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Supreme Court ruling on juvenile life without parole gives Mass. inmate Joe Donovan hope for release

Joseph Donovan CBS

(CBS) In the nearly 20 years since Judge Richard Barton sentenced then-17-year-old Joseph Donovan to life in prison without the possibility of parole he has presided over countless murder trials, but Donovan's sticks out.

"I remember it well," says Barton. "Looking back, it was an unfair punishment."

Barton is not alone in his assessment of Donovan's sentence. On Sept. 19, 1992, Donovan and two other Cambridge teens were walking on the campus of the Massachusetts Institute of Technology when they came across a group of students. One of the students, a Norwegian exchange student named Yngve Raustein, apparently said something that irked the boys - though Donovan can't even remember why - and Donovan punched the man.

Then things got really ugly.

As Donovan nursed his injured hand, 15-year-old Shon McHugh pulled out a knife and stabbed Raustein to death. The teens ran and were later caught, arrested, and all charged with first-degree felony murder. Because of his age, 17, Donovan was tried as an adult, while McHugh was tried as a juvenile. Donovan was convicted and because of Massachusetts' sentencing laws, was given a mandatory sentence of life in prison without parole. McHugh got just 20 years - and was out in 10.

Donovan, now 37, is still in prison.

"When you're sentenced to a natural life sentence you're considered to be a throw-away person," says Donovan.

Crimesider visited Donovan in the Shirley Medium Correctional Facility in Shirley, Mass., where he talked about the recent Supreme Court decision that found mandatory sentences of life without parole unconstitutional for defendants under 18 years of age. In light of this ruling, Donovan's pro bono attorney, Ingrid Martin, is working on a brief petitioning the state of Massachusetts to revisit his sentence. It is now possible that a judge could find Donovan has served enough time for his part in Raustein's death - but there are challenges.

"The Supreme Court is catching up with modern understanding about juvenile culpability and their ability to be reformed," says attorney Martin.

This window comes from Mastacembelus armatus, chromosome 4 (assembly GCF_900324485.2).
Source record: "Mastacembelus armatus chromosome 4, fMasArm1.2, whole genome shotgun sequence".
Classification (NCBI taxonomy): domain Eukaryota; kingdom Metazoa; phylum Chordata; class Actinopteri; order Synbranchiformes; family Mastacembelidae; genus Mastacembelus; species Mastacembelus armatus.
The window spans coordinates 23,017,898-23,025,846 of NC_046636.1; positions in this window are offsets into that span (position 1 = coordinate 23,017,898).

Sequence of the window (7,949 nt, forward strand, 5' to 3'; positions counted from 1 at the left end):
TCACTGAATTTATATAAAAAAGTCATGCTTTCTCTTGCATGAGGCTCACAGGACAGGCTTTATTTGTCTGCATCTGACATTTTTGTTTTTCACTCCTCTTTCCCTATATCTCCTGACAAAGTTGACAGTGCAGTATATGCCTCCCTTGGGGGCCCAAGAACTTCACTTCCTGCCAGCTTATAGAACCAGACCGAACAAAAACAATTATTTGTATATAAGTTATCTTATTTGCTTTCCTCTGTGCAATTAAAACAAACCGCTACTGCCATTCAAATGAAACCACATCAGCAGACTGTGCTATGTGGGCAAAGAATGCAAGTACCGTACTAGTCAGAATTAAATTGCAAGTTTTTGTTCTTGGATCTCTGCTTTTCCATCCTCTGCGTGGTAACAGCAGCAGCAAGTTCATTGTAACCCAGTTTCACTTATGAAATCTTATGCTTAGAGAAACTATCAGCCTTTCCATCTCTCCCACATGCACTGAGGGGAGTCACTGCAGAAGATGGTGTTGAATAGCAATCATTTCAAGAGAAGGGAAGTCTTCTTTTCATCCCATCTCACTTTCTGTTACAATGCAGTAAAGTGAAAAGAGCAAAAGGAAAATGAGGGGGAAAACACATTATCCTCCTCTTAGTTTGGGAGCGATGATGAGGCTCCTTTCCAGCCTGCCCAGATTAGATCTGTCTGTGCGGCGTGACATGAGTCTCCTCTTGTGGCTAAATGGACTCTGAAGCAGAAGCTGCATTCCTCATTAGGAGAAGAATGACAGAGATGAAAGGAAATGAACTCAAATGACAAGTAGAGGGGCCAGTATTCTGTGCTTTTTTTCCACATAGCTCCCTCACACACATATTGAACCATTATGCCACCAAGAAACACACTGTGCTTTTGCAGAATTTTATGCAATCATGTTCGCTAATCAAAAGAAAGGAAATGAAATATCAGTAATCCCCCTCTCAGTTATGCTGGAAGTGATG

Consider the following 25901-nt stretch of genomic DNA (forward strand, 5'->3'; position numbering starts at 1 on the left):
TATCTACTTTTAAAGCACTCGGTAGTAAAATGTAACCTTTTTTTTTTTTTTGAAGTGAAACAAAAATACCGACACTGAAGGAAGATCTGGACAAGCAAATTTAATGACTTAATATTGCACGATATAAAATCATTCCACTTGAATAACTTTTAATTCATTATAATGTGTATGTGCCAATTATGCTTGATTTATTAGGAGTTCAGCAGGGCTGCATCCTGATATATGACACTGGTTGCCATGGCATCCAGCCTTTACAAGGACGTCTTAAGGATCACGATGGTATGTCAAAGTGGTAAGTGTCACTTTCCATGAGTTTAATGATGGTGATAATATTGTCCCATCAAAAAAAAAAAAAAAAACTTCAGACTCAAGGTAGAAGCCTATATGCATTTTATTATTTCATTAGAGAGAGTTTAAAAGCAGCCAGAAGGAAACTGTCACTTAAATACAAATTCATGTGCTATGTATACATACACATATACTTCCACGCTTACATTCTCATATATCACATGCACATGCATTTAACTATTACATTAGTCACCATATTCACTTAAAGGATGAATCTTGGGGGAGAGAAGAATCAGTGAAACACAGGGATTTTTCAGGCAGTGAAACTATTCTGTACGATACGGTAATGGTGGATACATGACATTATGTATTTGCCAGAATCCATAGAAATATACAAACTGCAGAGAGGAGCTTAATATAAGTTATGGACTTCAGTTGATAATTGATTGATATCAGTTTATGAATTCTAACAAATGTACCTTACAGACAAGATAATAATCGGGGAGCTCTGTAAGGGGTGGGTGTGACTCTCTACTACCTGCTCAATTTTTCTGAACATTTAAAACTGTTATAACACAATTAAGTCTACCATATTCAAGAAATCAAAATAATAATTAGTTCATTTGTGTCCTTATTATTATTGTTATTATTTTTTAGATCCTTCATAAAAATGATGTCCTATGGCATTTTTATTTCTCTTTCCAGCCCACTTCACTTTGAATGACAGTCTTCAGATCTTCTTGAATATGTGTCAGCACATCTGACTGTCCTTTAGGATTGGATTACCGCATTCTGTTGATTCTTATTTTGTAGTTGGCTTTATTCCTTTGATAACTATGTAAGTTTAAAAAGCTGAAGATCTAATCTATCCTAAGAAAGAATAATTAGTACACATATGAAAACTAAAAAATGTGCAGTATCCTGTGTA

The decision, handed down in June and written by Justice Elena Kagan, concluded that "mandatory life without parole for a juvenile precludes consideration of his chronological age and its hallmark features - among them, immaturity, impetuosity, and failure to appreciate risks and consequences."

But, says Martin, there isn't yet a clear precedent for how the decision will affect those already serving life under sentences now deemed unconstitutional.

And Donovan isn't the only one wading into the new area of the law. According to the Pittsburgh Post-Gazette, the Pennsylvania Supreme Court heard arguments on Sept. 12 about how to handle the state's estimated 470 inmates who were sentenced to life without parole for crimes committed before they were 18.

While Donovan and his family say they are trying to keep their hopes for his possible release under wraps, they all have fantasies about making up for lost time.

"All he's known for the 20 years are those four walls," says Donovan's mother, Mary Morgan, who imagines cooking spaghetti and meatballs for her son on his first day out. "It would be nice for him to see the world. I'd like to take him to the ocean."

Morgan and Joe's father, Joseph Donovan, Sr., divorced years before Joe was convicted, but have remained close in support of their son.

"It'd be nice to be his parent again," says Donovan, Sr. "And I'd like to know the joy of being a grandfather."

Donovan, who has discovered a talent for drawing while incarcerated, would love to attend art school, and talks timidly about the possibility of "finding somebody" and "settling down." Like his mother and father, he is an animal lover, and says one of the first things he would do if he gets out is get a pet.

Inside prison, Donovan has educated himself, and he is thoughtful and articulate when speaking about the system that tried and sentenced him as an adult, as well as the barriers to freedom he still faces. In 2010 - before the new Supreme Court decision - his request for a commutation hearing was denied.

"It's kind of disheartening," he says. "It's really going to be up to a judge to look at my case."

And in some ways, that's all he's ever wanted. Despite his reservations about the justness of the sentence, Judge Barton says she had no choice but to impose the mandatory punishment. A mandatory punishment that, in the wake of the June Supreme Court decision, no American juvenile will face again.

Video produced by Julia Dahl and filmed and edited by Edecio Martinez

  • Julia Dahl

    Julia Dahl writes about crime and justice for CBSNews.com

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